SPIN at Firefly 2016: Day 3 at Toyota Music Den with Major Lazer’s Walshy Fire, Wet, and More
Plus Transviolet, Louis the Child, and Laura Stevenson
The final day of Firefly Music Festival was a celebration of music, and on this very special Father’s Day, a tribute to the dad’s who helped put the instruments in hand. Festival-goers proudly hoisted blown-up images of their dad’s on makeshift signs, some happy campers even sported T-shirts celebrating their proud papas. Many walked the Dover Woodlands with their dads in tow. With a sunny sky shining down, the vibe on-site was downright jubilant, even before the music started. Inside the Toyota Music Den, fans decided early to leave nothing on the field, dancing their hearts out to our in-house DJ before the start of the first act. The Den was happy to return the favor, going out with a bang with sets from Wet, Laura Stevenson, and an all-tent dance party provided by Major Lazer’s Walshy Fire.
Brooklyn three-piece Wet love to blur genre constraints, exploring the edges of synth-pop, folk and R&B. Their 2016 debut Don’t You brought all these disparate influences together into a coherent whole, and the three played today like a band that knows they have the goods; unassuming, yet completely self-assured. Lead singer Kelly Zutrau has become somewhat of a social media fashion icon, but strictly lets the music speak for itself. Her style is unassuming yet boldly confident, much like her band’s output. After the set, Zutrau and Co. smiled and exited, while a fan cautiously approached me. “Is there any way Kelly could sign this?” The fan held out a shaking hand with a small piece of paper. I popped backstage to ask, unsure what to expect. “Of course!” Kelly replied, leaping to her feet. “I’ll just go meet her.” I pointed out the fan and as Kelly approached from backstage, the eager admirer’s eyes widened and she began to quietly weep as Kelly gave her a big hug and gladly signed her autograph. We should all be so gracious.
As a ’90s kid who grew up worshipping bands like Guided By Voices, Liz Phair and Superchunk, Laura Stevenson and her crew of noisemakers were right up my alley. Their blend of power pop meets garage leans more into the former category, with Stevenson and backing band (including accordionist Alex Billig) exploring a warm juncture between classic alternative and modernist sensibilities. Stevenson’s lyrics are biting, humorous and introspective, the work of a journeywoman who has found her way but still enjoys the journey. The band’s rapturous closing number “Jellyfish,” from last year’s excellent Cocksure, was met with a fan-made Dory piñata (from the Pixar animated Finding Dory) propped up on wooden stake, a reminder for us all to keep swimming.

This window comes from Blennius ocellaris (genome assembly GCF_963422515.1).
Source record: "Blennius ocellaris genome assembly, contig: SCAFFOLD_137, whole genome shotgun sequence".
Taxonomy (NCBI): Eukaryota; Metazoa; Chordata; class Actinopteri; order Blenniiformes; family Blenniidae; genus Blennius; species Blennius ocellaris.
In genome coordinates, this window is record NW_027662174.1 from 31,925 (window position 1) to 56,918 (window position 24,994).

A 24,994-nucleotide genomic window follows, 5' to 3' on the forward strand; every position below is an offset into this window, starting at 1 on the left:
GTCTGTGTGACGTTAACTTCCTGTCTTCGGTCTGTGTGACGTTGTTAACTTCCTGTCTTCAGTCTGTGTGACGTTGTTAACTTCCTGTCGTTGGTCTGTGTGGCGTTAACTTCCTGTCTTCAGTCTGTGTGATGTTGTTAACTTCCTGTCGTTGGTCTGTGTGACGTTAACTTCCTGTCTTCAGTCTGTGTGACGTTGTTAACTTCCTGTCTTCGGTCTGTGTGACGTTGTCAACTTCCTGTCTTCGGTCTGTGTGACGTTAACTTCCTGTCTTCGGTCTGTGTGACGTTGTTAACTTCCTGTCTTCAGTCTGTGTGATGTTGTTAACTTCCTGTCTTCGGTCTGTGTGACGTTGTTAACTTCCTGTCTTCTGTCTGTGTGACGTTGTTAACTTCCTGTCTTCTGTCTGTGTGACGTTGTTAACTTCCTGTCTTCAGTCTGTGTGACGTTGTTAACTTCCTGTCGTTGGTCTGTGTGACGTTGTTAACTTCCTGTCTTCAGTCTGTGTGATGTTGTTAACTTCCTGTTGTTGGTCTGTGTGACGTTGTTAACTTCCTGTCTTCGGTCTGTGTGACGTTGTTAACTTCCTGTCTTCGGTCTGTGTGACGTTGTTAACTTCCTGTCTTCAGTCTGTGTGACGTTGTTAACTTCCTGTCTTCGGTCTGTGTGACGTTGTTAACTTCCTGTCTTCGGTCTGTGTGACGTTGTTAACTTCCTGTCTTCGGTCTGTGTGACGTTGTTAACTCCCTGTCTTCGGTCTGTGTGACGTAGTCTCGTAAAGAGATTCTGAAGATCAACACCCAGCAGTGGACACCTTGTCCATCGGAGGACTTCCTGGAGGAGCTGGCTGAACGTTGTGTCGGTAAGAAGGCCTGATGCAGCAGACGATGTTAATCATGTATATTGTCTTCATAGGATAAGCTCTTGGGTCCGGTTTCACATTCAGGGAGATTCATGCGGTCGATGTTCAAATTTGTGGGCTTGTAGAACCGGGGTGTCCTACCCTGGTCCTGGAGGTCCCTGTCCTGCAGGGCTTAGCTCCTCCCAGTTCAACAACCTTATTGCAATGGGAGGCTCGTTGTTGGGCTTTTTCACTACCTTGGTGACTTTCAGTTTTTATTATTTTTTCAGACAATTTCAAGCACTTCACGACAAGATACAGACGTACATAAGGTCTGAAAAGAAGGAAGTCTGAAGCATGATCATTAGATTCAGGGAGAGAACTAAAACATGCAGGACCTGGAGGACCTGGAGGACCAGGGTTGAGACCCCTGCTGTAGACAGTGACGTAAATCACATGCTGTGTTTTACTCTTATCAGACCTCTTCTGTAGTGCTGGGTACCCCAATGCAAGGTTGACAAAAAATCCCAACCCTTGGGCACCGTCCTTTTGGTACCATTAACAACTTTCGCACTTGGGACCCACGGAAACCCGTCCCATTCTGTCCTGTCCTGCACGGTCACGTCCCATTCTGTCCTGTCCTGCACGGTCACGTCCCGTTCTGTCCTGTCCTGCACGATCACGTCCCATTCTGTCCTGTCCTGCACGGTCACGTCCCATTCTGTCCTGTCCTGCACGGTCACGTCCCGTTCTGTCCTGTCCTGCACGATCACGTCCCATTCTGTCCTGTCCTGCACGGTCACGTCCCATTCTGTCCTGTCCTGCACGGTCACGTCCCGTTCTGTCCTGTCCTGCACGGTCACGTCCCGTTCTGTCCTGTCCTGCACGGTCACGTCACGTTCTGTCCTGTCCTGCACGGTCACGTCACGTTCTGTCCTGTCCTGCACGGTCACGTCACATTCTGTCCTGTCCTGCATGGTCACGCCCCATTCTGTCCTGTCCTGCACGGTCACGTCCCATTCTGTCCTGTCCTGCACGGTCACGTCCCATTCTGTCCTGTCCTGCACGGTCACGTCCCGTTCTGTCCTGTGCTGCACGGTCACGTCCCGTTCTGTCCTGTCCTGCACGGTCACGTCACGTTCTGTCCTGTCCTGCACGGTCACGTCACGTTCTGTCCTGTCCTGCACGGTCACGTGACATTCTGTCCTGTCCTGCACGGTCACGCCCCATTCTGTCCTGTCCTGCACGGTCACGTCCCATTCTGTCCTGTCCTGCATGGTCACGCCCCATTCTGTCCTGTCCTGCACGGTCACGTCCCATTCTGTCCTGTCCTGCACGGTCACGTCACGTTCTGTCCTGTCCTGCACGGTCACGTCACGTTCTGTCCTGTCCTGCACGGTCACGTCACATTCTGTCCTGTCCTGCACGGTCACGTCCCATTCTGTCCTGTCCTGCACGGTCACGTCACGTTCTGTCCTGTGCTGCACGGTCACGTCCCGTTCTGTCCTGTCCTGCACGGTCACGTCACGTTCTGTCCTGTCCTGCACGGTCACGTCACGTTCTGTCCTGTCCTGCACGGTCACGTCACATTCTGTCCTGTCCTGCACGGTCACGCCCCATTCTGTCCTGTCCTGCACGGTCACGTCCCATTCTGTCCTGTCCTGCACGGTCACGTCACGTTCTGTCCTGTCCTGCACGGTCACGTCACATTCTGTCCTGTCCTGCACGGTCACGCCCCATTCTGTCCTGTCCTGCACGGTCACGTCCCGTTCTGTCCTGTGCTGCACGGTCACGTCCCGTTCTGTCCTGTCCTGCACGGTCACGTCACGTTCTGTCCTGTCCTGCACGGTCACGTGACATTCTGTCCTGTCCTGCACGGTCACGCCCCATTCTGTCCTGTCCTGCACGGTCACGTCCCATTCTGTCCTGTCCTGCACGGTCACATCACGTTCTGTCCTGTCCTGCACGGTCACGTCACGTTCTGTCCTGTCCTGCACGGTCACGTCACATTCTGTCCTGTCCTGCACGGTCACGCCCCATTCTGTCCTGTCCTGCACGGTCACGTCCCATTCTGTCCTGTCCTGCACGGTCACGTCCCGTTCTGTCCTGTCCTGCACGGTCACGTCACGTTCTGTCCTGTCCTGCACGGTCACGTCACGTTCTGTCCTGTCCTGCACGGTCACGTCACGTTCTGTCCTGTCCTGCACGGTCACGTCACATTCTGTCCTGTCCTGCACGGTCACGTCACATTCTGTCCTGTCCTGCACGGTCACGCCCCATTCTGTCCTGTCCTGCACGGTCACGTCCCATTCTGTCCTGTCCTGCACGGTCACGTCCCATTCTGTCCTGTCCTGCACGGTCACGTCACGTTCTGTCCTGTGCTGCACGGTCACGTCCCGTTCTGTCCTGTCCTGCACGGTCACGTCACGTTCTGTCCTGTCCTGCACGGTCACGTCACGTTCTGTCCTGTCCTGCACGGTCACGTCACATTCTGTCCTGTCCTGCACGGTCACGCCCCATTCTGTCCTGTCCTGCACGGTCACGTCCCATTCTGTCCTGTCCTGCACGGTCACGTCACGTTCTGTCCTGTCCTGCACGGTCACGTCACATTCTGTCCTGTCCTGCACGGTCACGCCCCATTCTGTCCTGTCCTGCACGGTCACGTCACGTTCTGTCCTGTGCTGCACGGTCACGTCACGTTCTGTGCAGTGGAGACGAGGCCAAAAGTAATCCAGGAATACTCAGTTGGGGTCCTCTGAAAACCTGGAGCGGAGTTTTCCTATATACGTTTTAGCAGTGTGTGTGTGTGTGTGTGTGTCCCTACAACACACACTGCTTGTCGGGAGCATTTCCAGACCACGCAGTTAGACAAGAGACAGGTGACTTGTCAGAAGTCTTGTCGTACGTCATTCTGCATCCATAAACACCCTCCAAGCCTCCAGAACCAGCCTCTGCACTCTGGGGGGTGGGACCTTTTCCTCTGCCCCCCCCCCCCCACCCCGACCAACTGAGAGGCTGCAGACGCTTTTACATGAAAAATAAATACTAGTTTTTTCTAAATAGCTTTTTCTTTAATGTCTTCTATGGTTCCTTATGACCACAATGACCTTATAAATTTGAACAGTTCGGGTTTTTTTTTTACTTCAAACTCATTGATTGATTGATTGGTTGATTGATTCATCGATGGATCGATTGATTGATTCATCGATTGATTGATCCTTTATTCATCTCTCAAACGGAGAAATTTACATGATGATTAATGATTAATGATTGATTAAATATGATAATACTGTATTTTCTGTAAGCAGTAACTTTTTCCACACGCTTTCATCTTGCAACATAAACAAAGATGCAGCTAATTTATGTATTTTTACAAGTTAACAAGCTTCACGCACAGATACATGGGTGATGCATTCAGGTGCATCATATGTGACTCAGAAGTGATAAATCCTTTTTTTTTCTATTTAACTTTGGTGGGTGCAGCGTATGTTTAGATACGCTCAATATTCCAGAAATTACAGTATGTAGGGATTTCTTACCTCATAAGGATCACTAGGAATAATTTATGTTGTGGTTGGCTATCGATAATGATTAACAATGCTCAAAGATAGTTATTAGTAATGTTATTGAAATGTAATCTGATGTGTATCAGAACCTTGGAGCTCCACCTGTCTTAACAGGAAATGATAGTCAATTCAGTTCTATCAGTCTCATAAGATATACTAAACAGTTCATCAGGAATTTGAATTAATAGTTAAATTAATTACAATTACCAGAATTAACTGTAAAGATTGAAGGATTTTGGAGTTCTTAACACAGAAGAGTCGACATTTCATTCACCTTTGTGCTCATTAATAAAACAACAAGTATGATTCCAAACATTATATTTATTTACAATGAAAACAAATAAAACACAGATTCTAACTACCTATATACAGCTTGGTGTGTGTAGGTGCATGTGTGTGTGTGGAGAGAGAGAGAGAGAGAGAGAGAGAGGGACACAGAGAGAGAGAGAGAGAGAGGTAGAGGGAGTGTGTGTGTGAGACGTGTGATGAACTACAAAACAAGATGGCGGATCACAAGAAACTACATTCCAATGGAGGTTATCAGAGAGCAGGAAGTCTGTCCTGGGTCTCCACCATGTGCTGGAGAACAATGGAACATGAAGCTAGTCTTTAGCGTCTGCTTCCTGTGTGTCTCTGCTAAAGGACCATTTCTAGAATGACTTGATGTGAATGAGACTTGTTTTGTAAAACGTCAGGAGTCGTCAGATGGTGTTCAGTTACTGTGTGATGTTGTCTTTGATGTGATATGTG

LOUIS THE CHILD
Chicago DJs/producers Louis the Child (Freddy Kennett and Robby Hauldren) throw dubstep, mashup and EDM all into the pot, and the results gel into one hell of a party. The guys hit the scene running with one of last summer’s hottest bangers “It’s Strange” featuring a vocal assist from indie hip-hop heroine K. Flay. The single sparked a huge response, gaining praise from fellow DJs and celeb tweet love from Taylor Swift and Lorde. Inside the Den, the duo took to the turntables, dropping warped tropical vibes set against a barrage of classic tracks, from Beck and Gorillaz to Arctic Monkey’s “Why’d You Only Call Me When You’re High.”
Led by frontwoman Sarah McTaggert, L.A. four-piece Transviolet’s haunting, synth-laden tunes are epic and anthemic, with lyrics ranging from the cathartic to the cautionary, evidenced on the band’s breakthrough single “Girls Your Age.” The song warns of the pitfalls of growing up too fast, and gained attention from Katy Perry and Twin Shadow. On this day, fans through their inhibitions to the wind, dancing and jumping with the spark of childhood innocence.
Fans of Miami MC and producer Walshy Fire, one-third of electro supergroup Major Lazer, had been bouncing around the Den all day, some even brandishing flags dedicated to their hero. Their time finally came as Fire took the stage at 5:30 p.m., with the enthusiastic crowd losing its collective mind. Walshy relished the love and delivered in kind, pushing his slated 20-minute set past the time limit. Blurring pop and Latin rhythms, Fire led the crowd into a frenzy. He also took time out to mention his twin boys, a proud dad on Father’s Day. Sending a message, possibly with the thought of his boys’ future in mind, it was especially uplifting when Fire called out, “Show me your hands if you’re only getting high on music.” The Music Den raised their hands, closing out his set in a blast of positive energy.